Hearing Scheduled for Unregistered "38 Studios" Lobbyist
They held a hearing at the Rhode Island State House, but nobody came. The Secretary of State's office wants to hear from Providence attorney Michael Corso, on work he did to bring "38 Studios" to Rhode Island, even though Corso never registered with the state to lobby for that firm.
"I just think the main central issue is, the issue is with all the lobbying laws. It's disclosure to the public of what's going on here in the legislature and the executive branch,” said hearing officer Louis DeSimone.
"There is a major assumption here. How does someone get $75 million dollars, unless someone is asking for it?" said Secretary of State Ralph Mollis, (D) Rhode Island.
Corso's attorney had a scheduling conflict, so the hearing will now be on July 11th:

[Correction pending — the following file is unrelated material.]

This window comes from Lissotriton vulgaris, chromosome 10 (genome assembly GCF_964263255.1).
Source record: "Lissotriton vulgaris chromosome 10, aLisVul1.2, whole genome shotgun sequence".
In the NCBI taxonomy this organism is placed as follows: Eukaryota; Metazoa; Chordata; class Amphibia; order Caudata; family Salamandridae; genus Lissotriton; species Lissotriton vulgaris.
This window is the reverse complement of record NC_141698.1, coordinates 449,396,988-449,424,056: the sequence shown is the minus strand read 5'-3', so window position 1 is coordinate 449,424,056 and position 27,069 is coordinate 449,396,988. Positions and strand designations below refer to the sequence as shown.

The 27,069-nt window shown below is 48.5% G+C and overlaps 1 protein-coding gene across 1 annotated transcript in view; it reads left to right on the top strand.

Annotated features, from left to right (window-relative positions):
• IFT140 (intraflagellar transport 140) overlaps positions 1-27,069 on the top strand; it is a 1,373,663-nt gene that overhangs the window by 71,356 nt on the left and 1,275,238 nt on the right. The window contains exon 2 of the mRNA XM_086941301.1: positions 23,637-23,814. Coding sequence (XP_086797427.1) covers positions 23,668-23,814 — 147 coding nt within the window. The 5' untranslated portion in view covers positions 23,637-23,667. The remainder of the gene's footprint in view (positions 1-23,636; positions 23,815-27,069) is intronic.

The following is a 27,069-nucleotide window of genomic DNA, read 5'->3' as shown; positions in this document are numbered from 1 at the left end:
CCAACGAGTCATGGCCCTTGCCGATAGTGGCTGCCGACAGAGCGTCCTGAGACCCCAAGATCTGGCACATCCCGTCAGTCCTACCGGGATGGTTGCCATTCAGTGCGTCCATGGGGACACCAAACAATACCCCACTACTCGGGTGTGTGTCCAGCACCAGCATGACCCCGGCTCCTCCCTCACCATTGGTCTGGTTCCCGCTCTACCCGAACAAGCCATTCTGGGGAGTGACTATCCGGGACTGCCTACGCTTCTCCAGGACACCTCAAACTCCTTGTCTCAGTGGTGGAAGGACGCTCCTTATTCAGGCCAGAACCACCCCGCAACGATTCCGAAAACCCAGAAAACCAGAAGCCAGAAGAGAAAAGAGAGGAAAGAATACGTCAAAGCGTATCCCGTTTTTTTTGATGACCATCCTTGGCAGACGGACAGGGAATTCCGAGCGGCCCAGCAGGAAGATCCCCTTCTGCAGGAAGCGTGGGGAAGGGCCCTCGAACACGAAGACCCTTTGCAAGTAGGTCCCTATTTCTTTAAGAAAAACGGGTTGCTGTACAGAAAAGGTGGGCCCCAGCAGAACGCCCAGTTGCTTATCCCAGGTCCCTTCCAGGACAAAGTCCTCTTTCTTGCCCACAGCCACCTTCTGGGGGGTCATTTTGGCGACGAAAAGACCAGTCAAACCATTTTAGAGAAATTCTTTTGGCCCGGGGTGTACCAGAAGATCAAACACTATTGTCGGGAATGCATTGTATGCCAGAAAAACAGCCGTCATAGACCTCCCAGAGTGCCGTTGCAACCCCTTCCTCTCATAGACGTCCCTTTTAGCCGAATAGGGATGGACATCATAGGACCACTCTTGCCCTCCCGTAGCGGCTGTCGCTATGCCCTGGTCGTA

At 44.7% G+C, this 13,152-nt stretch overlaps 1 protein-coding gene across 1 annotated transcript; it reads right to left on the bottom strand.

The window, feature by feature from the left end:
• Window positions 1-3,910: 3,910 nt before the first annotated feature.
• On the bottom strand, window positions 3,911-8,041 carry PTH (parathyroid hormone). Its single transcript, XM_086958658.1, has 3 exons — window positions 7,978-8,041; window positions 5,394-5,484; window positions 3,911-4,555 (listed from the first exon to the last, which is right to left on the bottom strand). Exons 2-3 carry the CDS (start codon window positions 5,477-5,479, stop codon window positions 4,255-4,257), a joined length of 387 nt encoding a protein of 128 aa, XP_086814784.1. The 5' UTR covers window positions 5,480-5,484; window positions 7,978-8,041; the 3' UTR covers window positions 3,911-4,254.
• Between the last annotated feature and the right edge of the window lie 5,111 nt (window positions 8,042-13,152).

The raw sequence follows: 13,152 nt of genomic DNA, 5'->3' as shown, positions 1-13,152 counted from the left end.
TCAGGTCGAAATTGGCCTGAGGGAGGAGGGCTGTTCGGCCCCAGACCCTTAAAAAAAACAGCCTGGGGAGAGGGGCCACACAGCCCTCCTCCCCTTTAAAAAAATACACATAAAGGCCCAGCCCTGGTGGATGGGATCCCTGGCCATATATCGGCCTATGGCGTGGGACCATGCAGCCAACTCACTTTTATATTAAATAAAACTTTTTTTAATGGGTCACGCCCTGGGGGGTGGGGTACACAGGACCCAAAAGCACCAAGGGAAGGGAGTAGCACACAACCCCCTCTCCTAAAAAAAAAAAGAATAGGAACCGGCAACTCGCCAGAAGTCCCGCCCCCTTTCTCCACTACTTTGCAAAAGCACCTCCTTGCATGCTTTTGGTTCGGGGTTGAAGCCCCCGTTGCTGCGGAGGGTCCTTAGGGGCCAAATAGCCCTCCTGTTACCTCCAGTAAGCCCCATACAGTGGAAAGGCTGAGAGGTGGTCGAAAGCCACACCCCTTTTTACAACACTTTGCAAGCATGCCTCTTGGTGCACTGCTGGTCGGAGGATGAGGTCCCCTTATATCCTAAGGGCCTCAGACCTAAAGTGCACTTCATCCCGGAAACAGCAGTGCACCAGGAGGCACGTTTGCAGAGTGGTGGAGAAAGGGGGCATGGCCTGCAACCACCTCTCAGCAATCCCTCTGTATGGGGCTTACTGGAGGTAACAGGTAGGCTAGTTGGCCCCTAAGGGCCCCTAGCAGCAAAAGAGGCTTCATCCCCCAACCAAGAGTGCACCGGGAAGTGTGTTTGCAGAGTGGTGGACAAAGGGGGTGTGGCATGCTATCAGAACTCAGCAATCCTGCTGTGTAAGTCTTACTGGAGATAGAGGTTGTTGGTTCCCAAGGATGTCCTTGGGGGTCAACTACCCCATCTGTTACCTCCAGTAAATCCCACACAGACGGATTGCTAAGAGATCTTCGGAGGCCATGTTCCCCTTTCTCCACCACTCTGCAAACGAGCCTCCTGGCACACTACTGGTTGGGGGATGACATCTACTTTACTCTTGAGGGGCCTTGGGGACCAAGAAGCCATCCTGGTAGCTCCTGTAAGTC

ABC6 Chief Political Reporter Mark Curtis said, "The bottom line of this particular hearing, trying to find out who was really behind the 38 studios deal – behind the scenes – and whether any laws were broken in the process."
The Secretary of State's office is where lobbyists are supposed to register. The hearings may call “38 Studios” owner Curt Schilling, former EDC director Keith Stokes, and attorney Michael Corso. If it's found that any of them should have legally registered as lobbyists and didn't, there could be trouble.
"Absolutely. If there was criminal wrongdoing, if there was willful violation, then the law allows us to send it over to the Attorney general, but that all happens during the hearing process, so I'll leave that to our hearing officer and the argument that we will put forth," said Secretary of State Mollis.
We attempted to contact Corso at his office, but got no response. Rhode island taxpayers are now on the hook for at least 75 million dollars (plus interest), after “38 Studios” collapsed.